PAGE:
I got a call Wednesday that my Mom has been approved for Hospice House and that if I wanted, she could be moved there. Oh, what a decision. I totally expected that she’d be rejected and that these final weeks, days, who knows how long would be spent at Shuksan Healthcare, where she has been for three years. She liked it there, has chosen not to move elsewhere in the past, and the staff really care about her. They love her in fact. Frankly, the staff there has spent far more time with my mother over the last three years than any of her family has. There was no other way, and I don’t feel badly about that, but it is a striking reality of her final years. So the option to move her was not actually black and white. I recently shared that one week ago I spent an hour and half lying in bed with Mom… walking in her shoes so to speak. In that time, it became really clear to me that where she is now is not the peaceful, calm setting I want her to have as her life ends.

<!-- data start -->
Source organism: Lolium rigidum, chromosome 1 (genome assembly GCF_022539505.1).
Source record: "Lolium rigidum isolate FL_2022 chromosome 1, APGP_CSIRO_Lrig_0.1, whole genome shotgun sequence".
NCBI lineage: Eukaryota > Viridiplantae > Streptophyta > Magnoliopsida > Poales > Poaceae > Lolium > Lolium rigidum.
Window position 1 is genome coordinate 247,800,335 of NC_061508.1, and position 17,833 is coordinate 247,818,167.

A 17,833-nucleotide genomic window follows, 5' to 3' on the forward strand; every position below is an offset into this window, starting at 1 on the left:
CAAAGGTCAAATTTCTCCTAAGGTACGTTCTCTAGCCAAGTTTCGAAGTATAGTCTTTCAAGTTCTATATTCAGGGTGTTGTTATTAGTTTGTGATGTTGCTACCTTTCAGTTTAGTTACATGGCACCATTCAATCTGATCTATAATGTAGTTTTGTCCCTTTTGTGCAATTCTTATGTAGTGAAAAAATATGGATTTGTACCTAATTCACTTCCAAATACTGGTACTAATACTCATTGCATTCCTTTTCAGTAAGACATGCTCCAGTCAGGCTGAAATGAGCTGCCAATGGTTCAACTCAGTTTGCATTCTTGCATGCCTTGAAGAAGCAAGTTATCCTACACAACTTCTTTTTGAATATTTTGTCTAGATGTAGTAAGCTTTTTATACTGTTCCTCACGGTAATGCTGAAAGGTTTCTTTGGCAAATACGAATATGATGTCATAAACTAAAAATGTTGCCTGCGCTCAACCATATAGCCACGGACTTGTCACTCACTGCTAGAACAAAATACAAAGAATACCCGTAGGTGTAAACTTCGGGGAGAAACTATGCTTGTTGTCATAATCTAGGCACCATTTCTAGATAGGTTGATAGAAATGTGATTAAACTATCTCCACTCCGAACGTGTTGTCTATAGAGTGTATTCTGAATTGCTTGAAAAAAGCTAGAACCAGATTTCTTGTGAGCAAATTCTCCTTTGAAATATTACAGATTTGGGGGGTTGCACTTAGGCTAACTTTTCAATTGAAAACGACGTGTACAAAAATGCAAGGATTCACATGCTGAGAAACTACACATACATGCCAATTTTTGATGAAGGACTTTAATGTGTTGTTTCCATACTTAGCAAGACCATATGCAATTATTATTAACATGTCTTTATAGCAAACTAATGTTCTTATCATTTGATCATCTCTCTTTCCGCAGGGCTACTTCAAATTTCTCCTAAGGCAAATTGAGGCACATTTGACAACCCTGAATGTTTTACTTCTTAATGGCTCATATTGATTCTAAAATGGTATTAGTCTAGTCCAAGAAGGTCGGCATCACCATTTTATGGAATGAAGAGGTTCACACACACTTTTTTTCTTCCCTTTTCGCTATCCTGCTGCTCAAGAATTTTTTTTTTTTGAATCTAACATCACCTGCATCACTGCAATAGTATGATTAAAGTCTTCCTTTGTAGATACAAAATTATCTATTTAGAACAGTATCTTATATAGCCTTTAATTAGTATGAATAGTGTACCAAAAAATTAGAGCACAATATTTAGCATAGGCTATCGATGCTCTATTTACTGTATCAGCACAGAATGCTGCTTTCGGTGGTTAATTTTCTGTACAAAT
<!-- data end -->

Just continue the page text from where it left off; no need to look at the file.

Shuksan is such an alive place, a place for the living. They have pets and plants and endless activities, all designed to help residents feel independent, respected and active. My Mom is now past some of that. Respected is still key, but she has little independence (here I am, deciding where she will die! How’s that for loss of independence?); she has not left her bed in nearly a week and she is not really eating. She is dying. The thing I most feared all my life, is here and it is not at all what I anticipated. After years of fearing the bogey man, she’s dying in bed of an illness I can’t do a damned thing to prevent. And while it’s been years of seeing her decline, now it all seems to be happening too fast for me and I don’t really now how to keep up.